Cabbage – the most delicious health keeper during winter

Cabbage is certainly the greatest star of the winter months, with its satiating properties, health benefits and taste that can match almost every dish, whether cooked, raw or pickled, being credited for that status. Still, in cold winter days, sour cabbage is the favourite of anybody who seeks invigoration in a healthy and warm meal. It is a loyal companion of traditional dishes with meat and potatoes, stews, sausages...

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Cabbage souring is a special procedure that requires sound and solid cabbage heads, salt, water and a little effort. The process of souring has not changed much since the oldest methods of souring, like the biological one. Cabbage is most often soured as whole heads, or cut cabbage. Certainly, for the best quality and taste it should be taken into account that cabbage being soured should be fresh. This is also the method of the greatest cabbage masters from Međimurje as well as the city of Ogulin, whose cabbage was registered in the Register of Protected Geographical Indications by the European Commission in 2015.

Therefore, the best recipes with cabbage, both classical and some new versions, should be sought from these virtuosos whose knowledge in traditional dishes with cabbage dates back to distant past and who are able to disclose to us what secrets, tricks and methods of preparation of their favourite foodstuff have been passed on from one to another generation for long years.

The staff from the Frankopan Hotel in Ogulin disclosed to us what tastes of tradition spread from out their kitchen.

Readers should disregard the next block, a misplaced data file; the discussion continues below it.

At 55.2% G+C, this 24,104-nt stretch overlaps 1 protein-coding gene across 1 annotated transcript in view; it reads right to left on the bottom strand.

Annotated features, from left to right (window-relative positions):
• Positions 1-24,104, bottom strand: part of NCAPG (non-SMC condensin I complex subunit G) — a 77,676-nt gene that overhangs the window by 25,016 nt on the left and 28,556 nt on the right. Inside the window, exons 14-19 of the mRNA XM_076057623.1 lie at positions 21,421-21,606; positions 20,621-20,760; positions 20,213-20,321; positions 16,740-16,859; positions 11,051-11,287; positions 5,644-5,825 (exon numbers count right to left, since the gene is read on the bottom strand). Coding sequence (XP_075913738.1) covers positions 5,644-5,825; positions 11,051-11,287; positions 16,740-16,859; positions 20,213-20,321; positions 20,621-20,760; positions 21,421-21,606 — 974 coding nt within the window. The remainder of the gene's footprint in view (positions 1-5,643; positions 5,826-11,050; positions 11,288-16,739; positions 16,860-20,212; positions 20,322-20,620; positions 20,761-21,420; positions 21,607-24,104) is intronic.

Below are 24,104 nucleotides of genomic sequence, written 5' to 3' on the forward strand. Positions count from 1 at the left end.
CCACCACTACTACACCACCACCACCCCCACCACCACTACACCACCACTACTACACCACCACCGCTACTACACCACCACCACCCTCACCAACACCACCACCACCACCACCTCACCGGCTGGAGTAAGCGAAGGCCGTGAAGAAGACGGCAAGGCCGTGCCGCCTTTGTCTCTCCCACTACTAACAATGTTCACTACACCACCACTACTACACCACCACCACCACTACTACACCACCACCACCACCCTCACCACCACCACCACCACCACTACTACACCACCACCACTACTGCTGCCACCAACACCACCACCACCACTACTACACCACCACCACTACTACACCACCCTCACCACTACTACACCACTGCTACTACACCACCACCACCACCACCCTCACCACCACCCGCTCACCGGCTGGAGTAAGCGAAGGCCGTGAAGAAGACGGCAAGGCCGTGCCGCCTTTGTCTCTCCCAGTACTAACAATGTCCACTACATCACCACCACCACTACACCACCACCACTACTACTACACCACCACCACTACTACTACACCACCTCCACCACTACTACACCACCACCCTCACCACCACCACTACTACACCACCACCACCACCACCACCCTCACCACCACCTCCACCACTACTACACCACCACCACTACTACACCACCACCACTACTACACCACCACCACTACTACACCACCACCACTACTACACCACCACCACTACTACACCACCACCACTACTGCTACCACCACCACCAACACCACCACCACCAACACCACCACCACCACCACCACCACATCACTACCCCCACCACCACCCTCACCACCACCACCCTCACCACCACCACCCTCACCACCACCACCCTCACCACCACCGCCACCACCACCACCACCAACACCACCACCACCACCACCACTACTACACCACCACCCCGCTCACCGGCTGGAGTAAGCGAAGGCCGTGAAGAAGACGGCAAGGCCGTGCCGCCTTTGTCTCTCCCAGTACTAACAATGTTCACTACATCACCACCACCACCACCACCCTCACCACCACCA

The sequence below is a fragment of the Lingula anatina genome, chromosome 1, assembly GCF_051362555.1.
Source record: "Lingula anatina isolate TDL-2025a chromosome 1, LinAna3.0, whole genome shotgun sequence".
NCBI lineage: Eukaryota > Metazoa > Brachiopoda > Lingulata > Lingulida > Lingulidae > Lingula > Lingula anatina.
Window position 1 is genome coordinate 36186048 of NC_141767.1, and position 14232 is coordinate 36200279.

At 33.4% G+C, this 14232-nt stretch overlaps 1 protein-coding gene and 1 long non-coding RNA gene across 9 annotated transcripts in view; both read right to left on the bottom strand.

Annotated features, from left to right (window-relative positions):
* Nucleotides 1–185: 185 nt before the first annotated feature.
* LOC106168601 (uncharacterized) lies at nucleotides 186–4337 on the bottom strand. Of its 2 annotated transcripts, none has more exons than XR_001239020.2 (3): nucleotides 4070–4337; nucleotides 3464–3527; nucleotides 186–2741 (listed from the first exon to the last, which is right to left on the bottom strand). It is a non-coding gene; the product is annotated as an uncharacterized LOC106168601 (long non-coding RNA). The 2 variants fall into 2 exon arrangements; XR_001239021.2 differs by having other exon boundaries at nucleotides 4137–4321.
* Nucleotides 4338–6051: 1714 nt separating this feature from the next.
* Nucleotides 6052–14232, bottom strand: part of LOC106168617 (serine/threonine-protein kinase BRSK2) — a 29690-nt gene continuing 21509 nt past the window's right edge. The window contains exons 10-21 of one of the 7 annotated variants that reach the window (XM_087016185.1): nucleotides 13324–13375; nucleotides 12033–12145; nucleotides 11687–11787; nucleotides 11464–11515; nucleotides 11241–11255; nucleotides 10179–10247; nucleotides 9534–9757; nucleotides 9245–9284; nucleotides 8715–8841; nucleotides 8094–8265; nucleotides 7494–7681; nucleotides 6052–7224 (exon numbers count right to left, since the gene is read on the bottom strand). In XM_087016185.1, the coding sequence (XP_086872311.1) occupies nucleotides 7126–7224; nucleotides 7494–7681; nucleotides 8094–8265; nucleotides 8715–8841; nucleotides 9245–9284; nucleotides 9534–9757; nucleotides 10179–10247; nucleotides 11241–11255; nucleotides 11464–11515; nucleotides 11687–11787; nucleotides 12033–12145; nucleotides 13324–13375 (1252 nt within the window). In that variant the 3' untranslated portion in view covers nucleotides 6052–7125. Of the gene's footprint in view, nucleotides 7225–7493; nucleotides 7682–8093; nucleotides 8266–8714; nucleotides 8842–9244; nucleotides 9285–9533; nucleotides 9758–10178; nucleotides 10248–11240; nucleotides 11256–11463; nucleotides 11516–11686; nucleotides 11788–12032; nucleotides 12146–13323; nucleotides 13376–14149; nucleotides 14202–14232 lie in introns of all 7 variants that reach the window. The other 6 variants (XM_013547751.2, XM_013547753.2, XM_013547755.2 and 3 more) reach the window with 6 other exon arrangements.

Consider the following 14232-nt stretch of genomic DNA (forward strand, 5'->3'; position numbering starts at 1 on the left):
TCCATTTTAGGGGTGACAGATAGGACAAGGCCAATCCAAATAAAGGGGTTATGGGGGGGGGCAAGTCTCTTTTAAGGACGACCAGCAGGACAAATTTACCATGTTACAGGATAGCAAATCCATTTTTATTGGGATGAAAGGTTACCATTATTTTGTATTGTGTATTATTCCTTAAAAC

“In our kitchen, we like combining modern ingredients with tradition. The secret of taste of our dishes is in original, autochthonous ingredients that we always use in our cuisine. We have included our grandmothers’ and mothers’ heritage into professional cooking. Tradition and modern mean a perfect taste for all palates,” says Maja Lončarić, Sales Representative of the Frankopan Hotel.


One of such traditional-modern recipes is that for turkey rolls on a bed of sour cabbage:

“For side dish, we fry onion lightly. When the onion is caramelised, we add sour cabbage, and then walnuts, grapes and spices. We put water at times and cook for about an hour. While the cabbage is slowly simmering, we make turkey rolls which we fill with chard, pancetta and spices. We lay the rolls on the cabbage, cover the lid and let the rolls cook slowly with the cabbage,” the staffs at the Frankopan Hotel say.

From the other capital of the cabbage, Međimurje, we learnt all the secrets of rustic cuisine in the 21st century. The Međimurski Dvori Restaurant in Lopatinec, not far away from Čakovec, serves its delicacies in terra cotta dishes so that they preserve their traditional note and experience.

Tatjana Martinjaš, the Head of the Tourism Sector, described in which combinations they prefer to serve sour cabbage.

“On St. Martin’s Day, or on 11th in the month, we take sour cabbage on the table for the first time in the year and serve it with everything traditional, as it was once served,” she explains. Those are usually black pudding (krvavica), homemade roasted sausages, stewed potatoes, and the so called “kare u rečici”. “That is pork chop from below the belly and is coated with a lemon and a membrane to disable it to lose softness. Previously, it is marinated in garlic, laurel leaf, black pepper and salt and left to rest for a couple of days. It is roasted slowly and served with sour cabbage,” Martinjaš explains.


Sour cabbage is prepared in such a way that they first wash it, then simmer it on onion, red pepper and roast it in the oven for a while. It is also served fresh, in an amazing salad with pumpkin seed oil, the very mentioning of which made us hungry. “You just take sour cabbage, strain it, wash in cold water and pour it with the best pumpkin seed oil you have, and that is a perfectly healthy and fine salad full of vitamin C and everything you need for your immune system throughout the winter,” Martinjaš adds.

With these exciting and savoury combinations, one should certainly include cabbage in the menu more often and endure through the winter with the memorable tastes of tradition.